14.27  Against this background, the Minister says that the changes to the restrictive measures via the adoption of this amending Council Decision are:

  • the list of persons and enterprises subject to the restrictive measures has been amended to take account of changes in the Government, the security forces and the administration in Burma, as well as the personal situations of the individuals concerned;
  • updating Annex I, which is the list of companies involved in sectors where restrictions apply, to remove duplicate entries;
  • the suspension of restrictive measures for new lifelong civilian members of the Government not already listed for abuses, and the Foreign Minister; and
  • ending the suspension of high-level bilateral government visits to Burma until 30 April 2012 with a view to encouraging dialogue with relevant parties in Burma, including Aung San Suu Kyi.

The Government's view

14.28   The Minister says that the Coalition Government's position is that there should be no easing of EU restrictive measures in the absence of tangible progress in Burma and goes on to comment as follows:

"Negotiations in the EU were tough. A number of Member States were minded to see the political developments in Burma as progress and pressed for a relaxation of restrictive measures. But the Government has secured a technical rollover of the Council Decision for a further 12 months, with the existing framework of sanctions protected and maintained. This sends a strong EU message that the developments in Burma cannot be seen as progress."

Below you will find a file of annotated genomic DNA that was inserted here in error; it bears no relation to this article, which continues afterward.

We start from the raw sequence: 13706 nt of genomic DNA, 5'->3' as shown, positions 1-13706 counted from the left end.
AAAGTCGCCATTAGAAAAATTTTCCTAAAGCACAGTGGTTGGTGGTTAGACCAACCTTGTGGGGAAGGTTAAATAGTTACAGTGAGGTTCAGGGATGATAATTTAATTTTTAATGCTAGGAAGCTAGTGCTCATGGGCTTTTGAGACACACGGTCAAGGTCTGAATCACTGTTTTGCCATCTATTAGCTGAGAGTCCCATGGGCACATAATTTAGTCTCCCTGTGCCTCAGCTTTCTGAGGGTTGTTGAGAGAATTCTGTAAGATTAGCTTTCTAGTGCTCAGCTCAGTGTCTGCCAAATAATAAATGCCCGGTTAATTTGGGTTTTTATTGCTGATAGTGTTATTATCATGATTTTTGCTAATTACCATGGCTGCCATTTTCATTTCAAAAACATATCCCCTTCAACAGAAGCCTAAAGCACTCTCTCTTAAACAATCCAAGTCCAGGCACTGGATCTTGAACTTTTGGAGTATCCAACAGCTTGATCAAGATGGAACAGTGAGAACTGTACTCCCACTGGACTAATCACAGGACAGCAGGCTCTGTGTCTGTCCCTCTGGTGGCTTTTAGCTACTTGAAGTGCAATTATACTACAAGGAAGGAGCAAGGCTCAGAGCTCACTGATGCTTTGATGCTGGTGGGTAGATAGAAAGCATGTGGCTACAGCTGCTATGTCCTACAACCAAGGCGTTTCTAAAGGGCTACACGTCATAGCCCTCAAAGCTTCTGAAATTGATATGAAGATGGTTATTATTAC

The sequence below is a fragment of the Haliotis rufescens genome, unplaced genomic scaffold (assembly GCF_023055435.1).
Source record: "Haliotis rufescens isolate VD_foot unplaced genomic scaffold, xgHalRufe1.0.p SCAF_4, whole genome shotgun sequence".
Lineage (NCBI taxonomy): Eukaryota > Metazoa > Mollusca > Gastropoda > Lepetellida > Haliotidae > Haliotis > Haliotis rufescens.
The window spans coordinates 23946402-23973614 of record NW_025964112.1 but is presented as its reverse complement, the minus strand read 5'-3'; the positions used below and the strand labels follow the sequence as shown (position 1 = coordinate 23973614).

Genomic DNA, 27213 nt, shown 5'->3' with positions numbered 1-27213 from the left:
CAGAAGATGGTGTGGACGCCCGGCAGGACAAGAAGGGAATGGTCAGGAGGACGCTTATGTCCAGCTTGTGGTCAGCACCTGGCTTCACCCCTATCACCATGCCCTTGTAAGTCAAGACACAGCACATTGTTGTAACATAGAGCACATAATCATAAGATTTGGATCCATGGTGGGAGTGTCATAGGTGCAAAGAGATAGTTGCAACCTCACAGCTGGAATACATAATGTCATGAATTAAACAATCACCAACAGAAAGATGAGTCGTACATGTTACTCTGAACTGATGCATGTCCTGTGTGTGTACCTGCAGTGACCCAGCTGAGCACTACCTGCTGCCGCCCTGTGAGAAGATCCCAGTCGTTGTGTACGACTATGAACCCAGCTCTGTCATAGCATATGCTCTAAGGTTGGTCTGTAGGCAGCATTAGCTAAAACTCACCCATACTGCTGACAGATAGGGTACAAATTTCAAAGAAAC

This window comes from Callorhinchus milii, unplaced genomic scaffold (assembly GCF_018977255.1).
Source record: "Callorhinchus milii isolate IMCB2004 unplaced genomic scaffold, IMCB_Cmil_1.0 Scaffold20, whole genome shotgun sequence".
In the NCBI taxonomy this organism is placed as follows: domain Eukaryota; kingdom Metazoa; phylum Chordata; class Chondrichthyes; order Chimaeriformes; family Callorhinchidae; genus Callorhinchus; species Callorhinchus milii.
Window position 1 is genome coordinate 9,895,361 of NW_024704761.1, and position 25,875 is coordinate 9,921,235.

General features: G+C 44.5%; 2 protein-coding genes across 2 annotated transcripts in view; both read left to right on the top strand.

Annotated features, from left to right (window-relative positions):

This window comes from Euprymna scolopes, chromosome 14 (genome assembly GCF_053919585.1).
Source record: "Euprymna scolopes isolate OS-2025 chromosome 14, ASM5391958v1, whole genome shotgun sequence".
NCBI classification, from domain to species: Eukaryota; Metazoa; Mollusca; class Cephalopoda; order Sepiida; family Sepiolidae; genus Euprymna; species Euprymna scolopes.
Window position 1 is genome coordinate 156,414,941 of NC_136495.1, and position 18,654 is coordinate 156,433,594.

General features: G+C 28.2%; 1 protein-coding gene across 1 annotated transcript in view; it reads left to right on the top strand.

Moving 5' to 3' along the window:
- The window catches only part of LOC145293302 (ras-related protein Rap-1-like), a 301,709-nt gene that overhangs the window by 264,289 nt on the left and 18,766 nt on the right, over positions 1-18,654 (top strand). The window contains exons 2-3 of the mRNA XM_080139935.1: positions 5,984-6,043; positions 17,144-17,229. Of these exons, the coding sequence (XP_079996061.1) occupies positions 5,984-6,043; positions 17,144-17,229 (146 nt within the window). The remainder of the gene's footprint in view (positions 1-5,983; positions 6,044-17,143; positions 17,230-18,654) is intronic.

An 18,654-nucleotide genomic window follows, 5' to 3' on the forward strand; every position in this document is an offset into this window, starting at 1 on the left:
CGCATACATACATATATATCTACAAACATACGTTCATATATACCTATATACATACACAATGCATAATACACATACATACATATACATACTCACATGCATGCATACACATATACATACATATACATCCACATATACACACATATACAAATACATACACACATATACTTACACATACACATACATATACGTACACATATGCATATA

14.29  With regard to the sanctions imposed on individuals in Burma (those on the list for an assets freeze and travel ban), the Minister says these have been updated thus:

"In reaction to the new government structures in Burma, the EU has added to the list of those subject to the assets freeze and travel ban the new Chief Ministers of the Regions (these are newly created positions). Senior members of the regime's new political party are also listed.

"The EU has suspended for a year the listing of new lifelong civilian officials who are not already listed for abuses and the Foreign Minister. This means that the principle that all senior members of the Government will be listed is retained, but in practice these individuals are not subject to the travel ban or assets freeze over this period, subject to review. Senior members of the Government and military currently listed will continue to be subject to EU sanctions.

"Listing but then suspending selected officials makes it clear that they are on notice and will be judged on their actions. But it should help empower the civilian elements within the Government and influence policy by exposing them to international views and best practice."

14.30  On the question of high-level visits, the Minister says: